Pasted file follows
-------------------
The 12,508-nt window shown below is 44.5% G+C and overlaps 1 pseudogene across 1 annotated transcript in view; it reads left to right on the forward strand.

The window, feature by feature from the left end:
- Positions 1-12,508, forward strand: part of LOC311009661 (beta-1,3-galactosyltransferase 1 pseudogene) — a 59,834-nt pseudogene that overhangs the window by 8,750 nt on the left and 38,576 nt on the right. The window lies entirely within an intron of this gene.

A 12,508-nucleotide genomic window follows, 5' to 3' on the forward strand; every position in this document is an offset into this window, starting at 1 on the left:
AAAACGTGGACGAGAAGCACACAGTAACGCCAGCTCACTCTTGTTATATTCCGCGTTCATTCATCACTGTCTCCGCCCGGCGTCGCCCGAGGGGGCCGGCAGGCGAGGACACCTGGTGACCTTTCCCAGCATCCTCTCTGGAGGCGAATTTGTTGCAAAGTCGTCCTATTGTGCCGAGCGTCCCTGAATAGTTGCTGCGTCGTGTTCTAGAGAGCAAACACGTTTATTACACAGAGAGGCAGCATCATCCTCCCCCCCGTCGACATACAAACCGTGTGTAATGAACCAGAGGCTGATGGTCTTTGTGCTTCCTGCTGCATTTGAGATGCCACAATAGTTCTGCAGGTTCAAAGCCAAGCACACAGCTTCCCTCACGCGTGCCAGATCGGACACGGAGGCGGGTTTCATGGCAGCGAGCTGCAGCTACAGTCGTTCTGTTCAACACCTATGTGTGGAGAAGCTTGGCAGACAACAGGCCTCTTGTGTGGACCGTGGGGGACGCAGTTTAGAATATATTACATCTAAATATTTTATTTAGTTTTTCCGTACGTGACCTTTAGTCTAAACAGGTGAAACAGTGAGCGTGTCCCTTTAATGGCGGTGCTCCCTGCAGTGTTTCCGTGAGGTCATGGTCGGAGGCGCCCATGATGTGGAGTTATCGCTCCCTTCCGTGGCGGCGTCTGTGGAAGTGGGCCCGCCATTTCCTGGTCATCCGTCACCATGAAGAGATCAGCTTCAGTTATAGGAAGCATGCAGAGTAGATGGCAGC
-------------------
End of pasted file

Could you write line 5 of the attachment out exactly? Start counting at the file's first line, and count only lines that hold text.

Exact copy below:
AAAACGTGGACGAGAAGCACACAGTAACGCCAGCTCACTCTTGTTATATTCCGCGTTCATTCATCACTGTCTCCGCCCGGCGTCGCCCGAGGGGGCCGGCAGGCGAGGACACCTGGTGACCTTTCCCAGCATCCTCTCTGGAGGCGAATTTGTTGCAAAGTCGTCCTATTGTGCCGAGCGTCCCTGAATAGTTGCTGCGTCGTGTTCTAGAGAGCAAACACGTTTATTACACAGAGAGGCAGCATCATCCTCCCCCCCGTCGACATACAAACCGTGTGTAATGAACCAGAGGCTGATGGTCTTTGTGCTTCCTGCTGCATTTGAGATGCCACAATAGTTCTGCAGGTTCAAAGCCAAGCACACAGCTTCCCTCACGCGTGCCAGATCGGACACGGAGGCGGGTTTCATGGCAGCGAGCTGCAGCTACAGTCGTTCTGTTCAACACCTATGTGTGGAGAAGCTTGGCAGACAACAGGCCTCTTGTGTGGACCGTGGGGGACGCAGTTTAGAATATATTACATCTAAATATTTTATTTAGTTTTTCCGTACGTGACCTTTAGTCTAAACAGGTGAAACAGTGAGCGTGTCCCTTTAATGGCGGTGCTCCCTGCAGTGTTTCCGTGAGGTCATGGTCGGAGGCGCCCATGATGTGGAGTTATCGCTCCCTTCCGTGGCGGCGTCTGTGGAAGTGGGCCCGCCATTTCCTGGTCATCCGTCACCATGAAGAGATCAGCTTCAGTTATAGGAAGCATGCAGAGTAGATGGCAGC